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Tensions ease between US, China over airline flights

Air China 747 jumbo jet landing at San Francisco International Airport, October 2018. (Photo: Flickr/Colin Brown Photography)

Chinese airlines can continue operating four scheduled passenger flights per week to the U.S. after the Department of Transportation on Monday lifted earlier restrictions on air access over a dispute with China about treatment of U.S. airlines

The DOT modified a June 5 order limiting Chinese carriers to a total of two weekly flights after the Civil Aviation Authority of China (CAAC) granted operating permissions to Delta Air Lines (NYSE: DAL) and United Airlines (NASDAQ: UAL) to each operate two weekly flights to China.

The order primarily affects the four Chinese carriers – Air China, China Eastern, China Southern and Xiamen Airlines – that are currently providing air service to the U.S. It’s a positive development for cargo shippers because it ensures belly space for freight at existing levels during a period of scarce cargo capacity and paves the way for more flights as travel demand increases.

The DOT early this month planned to block Chinese airlines from flying to the U.S. after Chinese authorities were slow to approve requests from U.S. carriers to reintroduce limited service that had been suspended because of the coronavirus outbreak. The department quickly revised its decision and reciprocated when CAAC granted two U.S. flights per week. Delta and United were not satisfied with the Chinese grant of authority and certain biosafety conditions for operating the flights.

China has been very stingy about allowing foreign carriers to resume service out of caution against reintroducing the virus to China, where the outbreak began. But the decision to freeze out U.S. airlines and the U.S. response were intertwined with a series of geopolitical disputes that had increased bilateral tensions during the Trump administration. 

“We find that, while the CAAC’s recent actions continue to preclude U.S. carriers from fully exercising their rights under the [ U.S.-China Civil Air Transport] Agreement and remain a significant concern to the Department, these latest actions represent positive progress and an important first step toward restoring a fair and equal opportunity for U.S. carriers to compete in the U.S.-China passenger market,” the DOT decision said. 

Air China and China Southern are major players in the air cargo space, with fleets of all-cargo aircraft that supplement the belly space of their widebody passenger planes. China Eastern also flies a significant amount of cargo in its passenger aircraft.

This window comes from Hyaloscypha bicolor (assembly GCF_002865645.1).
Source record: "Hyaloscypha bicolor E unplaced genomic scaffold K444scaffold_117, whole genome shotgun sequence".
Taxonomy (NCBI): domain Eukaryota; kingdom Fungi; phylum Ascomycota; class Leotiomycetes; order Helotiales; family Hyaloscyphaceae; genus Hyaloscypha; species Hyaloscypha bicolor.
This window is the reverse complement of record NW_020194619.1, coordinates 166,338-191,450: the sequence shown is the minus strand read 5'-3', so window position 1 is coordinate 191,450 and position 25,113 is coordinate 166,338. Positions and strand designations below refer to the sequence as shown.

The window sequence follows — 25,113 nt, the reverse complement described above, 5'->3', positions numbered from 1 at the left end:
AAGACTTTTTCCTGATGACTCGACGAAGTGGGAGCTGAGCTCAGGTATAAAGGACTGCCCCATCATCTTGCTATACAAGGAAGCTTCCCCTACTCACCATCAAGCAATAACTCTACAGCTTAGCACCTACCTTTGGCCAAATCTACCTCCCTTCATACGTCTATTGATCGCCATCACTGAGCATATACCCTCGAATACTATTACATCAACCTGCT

Delta Air Lines says it will resume service to China with two weekly flights to Shanghai from Seattle next week and starting in July once a week from Seattle and once from Detroit, via Seoul, South Korea.

“We are pleased to be reentering the China market and are grateful to the U.S. Government for its diligent efforts to ensure fair access to China for U.S carriers,” a Delta spokeswoman said.

The airline has agreed to take passengers’ temperatures before departure, the Wall Street Journal reported. Previously, Chinese authorities wanted airlines to take passengers temperatures during the flight. 

American Airlines has previously said it plans to resume flights to China in October. 

(Click here for more stories by Eric Kulisch)

Eric Kulisch

Eric is the Supply Chain and Air Cargo Editor at FreightWaves. An award-winning business journalist with extensive experience covering the logistics sector, Eric spent nearly two years as the Washington, D.C., correspondent for Automotive News, where he focused on regulatory and policy issues surrounding autonomous vehicles, mobility, fuel economy and safety. He has won two regional Gold Medals and a Silver Medal from the American Society of Business Publication Editors for government and trade coverage, and news analysis. He was voted best for feature writing and commentary in the Trade/Newsletter category by the D.C. Chapter of the Society of Professional Journalists. He won Environmental Journalist of the Year from the Seahorse Freight Association in 2014 and was the group's 2013 Supply Chain Journalist of the Year. In December 2022, Eric was voted runner up for Air Cargo Journalist by the Seahorse Freight Association. As associate editor at American Shipper Magazine for more than a decade, he wrote about trade, freight transportation and supply chains. He has appeared on Marketplace, ABC News and National Public Radio to talk about logistics issues in the news. Eric is based in Vancouver, Washington. He can be reached for comments and tips at [email protected]